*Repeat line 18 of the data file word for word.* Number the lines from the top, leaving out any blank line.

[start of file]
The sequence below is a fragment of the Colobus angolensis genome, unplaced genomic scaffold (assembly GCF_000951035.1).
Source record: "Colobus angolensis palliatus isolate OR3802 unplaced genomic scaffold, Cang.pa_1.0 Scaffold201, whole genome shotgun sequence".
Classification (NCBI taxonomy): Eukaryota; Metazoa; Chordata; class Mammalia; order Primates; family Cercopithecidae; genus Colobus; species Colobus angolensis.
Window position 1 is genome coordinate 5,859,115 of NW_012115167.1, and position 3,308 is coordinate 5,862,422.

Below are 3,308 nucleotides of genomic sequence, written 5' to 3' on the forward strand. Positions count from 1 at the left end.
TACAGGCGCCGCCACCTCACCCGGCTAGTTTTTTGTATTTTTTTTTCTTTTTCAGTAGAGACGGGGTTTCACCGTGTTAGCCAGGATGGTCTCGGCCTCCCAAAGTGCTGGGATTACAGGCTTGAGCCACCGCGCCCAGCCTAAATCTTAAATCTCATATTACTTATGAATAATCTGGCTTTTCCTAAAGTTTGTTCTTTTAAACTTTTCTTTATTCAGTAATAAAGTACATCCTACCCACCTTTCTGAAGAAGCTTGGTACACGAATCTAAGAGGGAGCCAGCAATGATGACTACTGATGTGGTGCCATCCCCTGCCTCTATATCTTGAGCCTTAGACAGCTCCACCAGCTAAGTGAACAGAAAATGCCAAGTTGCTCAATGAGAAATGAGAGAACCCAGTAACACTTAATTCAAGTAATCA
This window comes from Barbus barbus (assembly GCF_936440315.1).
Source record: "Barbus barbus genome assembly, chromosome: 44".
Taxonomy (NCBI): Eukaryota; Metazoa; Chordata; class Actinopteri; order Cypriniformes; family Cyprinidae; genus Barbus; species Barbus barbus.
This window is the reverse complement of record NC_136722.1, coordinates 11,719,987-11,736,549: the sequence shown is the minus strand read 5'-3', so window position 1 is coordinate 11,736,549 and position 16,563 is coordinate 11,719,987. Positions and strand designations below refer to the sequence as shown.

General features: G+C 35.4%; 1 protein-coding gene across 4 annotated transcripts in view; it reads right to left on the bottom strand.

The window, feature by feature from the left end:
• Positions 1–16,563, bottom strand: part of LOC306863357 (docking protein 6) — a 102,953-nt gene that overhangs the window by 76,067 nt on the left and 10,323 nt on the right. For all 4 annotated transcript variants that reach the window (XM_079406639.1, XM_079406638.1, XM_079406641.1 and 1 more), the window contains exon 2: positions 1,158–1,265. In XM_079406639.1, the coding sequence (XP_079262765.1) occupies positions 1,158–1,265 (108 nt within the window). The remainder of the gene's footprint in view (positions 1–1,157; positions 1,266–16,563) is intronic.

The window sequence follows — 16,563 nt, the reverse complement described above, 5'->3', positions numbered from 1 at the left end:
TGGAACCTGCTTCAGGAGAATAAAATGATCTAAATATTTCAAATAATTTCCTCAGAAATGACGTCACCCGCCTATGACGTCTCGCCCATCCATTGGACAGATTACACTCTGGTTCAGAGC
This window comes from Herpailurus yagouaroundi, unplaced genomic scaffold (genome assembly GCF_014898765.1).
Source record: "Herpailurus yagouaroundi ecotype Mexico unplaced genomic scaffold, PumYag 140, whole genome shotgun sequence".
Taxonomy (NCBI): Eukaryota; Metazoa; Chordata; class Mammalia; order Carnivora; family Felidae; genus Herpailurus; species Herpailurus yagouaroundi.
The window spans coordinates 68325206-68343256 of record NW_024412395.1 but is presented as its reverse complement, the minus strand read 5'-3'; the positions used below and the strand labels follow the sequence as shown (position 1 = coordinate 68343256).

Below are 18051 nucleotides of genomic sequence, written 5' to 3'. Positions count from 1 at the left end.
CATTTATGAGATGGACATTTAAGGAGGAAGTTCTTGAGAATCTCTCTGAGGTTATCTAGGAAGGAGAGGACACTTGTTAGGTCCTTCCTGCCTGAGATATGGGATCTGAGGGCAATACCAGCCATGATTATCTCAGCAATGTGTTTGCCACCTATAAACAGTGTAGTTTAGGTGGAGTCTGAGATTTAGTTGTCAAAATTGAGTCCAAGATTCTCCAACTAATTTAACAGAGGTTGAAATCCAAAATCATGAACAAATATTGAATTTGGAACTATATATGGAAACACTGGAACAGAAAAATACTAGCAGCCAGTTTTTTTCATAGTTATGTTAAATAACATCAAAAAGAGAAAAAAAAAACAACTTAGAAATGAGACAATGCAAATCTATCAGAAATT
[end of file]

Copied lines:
Taxonomy (NCBI): Eukaryota; Metazoa; Chordata; class Mammalia; order Carnivora; family Felidae; genus Herpailurus; species Herpailurus yagouaroundi.